At each leg of the tour, at least ten young participants will be drawn from the local community hosting the event. These participants will be recruited from the FReeZACentral program itself, local schools, and from local FReeZA committees. Master Classes conducted by industry professionals will also be held before each tour event, open to both FReeZACentral participants and young people from the host community.

The utilization of experienced music industry mentors is a vital component of the FReeZACentral program. Its potential in identifying the next generation of music industry professionals is also important. In addition to nurturing new talent, the program provides the opportunity for a wide range of participating industry practitioners to identify young talent suitable for ongoing employment, delivering a vital outcome of the program: vocational pathways. Moreover, it is envisaged that numerous participants will gain the confidence and encouragement to pursue more formal educational within VU or other providers of music industry training.

4. Project Management

The following schematic illustrates the project management structure.

The FReeZACentral Management Committee will plan, manage, and oversee the activities of the project. The early work of the committee involved clearly identifying decision making structures, dispute resolution procedures, and general governance issues. The Management Committee meets monthly, having overall responsibility for the project, and to ensure that outcomes are achieved and that reporting and other deadlines are met. Under the terms of the contract, this committee must report periodically to the designated FReeZACentral Contract Manager within the Office for Youth (OFY).

The FReeZACentral Steering Committee is a reference group that will comprise representatives of the consortium, The Push, Mushroom Marketing, the YMCA, Victoria University and other stakeholder organizations, music industry professionals, and young music industry practitioners and aspirants. The steering committee will comprise at least 50% young people and will ensure that FReeZACentral is relevant and accountable to the needs of young people and the music industry. Throughout the duration of the project, the Steering Committee will provide feedback and direction on issues like program design, training models, and the planning of the tour component.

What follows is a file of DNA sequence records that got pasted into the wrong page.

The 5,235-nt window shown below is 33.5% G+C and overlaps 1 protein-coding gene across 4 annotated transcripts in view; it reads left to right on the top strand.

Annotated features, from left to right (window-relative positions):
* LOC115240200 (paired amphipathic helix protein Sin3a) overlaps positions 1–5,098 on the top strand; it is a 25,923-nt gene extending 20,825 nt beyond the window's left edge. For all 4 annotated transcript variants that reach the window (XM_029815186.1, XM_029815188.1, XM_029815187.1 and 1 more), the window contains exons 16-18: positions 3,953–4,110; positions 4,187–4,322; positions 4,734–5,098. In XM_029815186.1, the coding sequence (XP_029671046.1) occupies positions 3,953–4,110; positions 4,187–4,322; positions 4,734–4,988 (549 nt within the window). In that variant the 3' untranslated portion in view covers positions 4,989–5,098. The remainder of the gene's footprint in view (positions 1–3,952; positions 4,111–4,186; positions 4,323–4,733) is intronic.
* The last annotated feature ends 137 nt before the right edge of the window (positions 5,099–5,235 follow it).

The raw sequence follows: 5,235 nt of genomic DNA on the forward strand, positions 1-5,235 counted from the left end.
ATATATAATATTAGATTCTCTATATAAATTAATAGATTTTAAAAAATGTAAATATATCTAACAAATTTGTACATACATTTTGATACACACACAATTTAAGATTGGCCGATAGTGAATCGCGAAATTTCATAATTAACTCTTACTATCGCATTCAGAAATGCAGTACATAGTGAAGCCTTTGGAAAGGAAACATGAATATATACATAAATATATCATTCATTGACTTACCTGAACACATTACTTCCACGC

Given the geographical dispersion of young program participants, the FReeZACentral interactive web site ( will be a crucial vehicle for two-way communication, irrespective of location. The web site will be continually updated and will inform participants of all program activities and forthcoming events. The Internet already plays a vital role in how young people access music and related information. The website will empower and engage young FReeZACentral participants and allow for ongoing feedback and reaction to the program. The web site will be promoted as a resource for young people wishing to establish music industry careers.

During the establishment phase, VU is undertaking a comprehensive scoping study, consulting with music businesses as well as a large group of young people in each FReeZACentral region. The scoping study will inform decisions about:

Combined, the FReeZACentral Steering Committee and Victoria University Scoping Study will ensure that the program is ultimately responsive to government, industry, community, and individual need, continually refining and improving the project model. These mechanisms will provide for continual quality improvement throughout the life of the program.

5. Quality Assurance through Action Research

VU will coordinate end user feedback using a three-stage participatory action research methodology. Surveys will be conducted at the completion of each project milestone (workshops, mentoring, tours) to measure participant expectations and satisfaction with the program. Responses will be evaluated and reports provided to the steering committee and project management committee, including recommendations for modification to subsequent stages of the program. A general overview of the continual improvement activity is summarized in the following three stages.

Stage One in this approach to program evaluation is ‘formative evaluation’. The goals of this stage are to provide guidance for ongoing development of the program and to be responsive to the needs of those directly affected, as well as addressing the aims and elements of the program in a systematic way. The role of the VU evaluators is to support and facilitate formal and informal processes of engagement and consultation; work with the consortium partners, local organizers, authorities, and committees to set up robust and rigorous action research systems (systematic data gathering, opportunities to share, strategic questioning); participate and contribute information; document the action research process; and, record information as appropriate for the summative and comparative evaluation phase of the evaluation process. The kinds of questions being addressed through the formative evaluation stage will be of the order: How are we doing (and whose perspectives are being heard here)? What are the problems and what needs to be done to address them? What is the next stage? What is on the horizon? How do we manage the risks and threats and respond to the expectations and experiences of participants?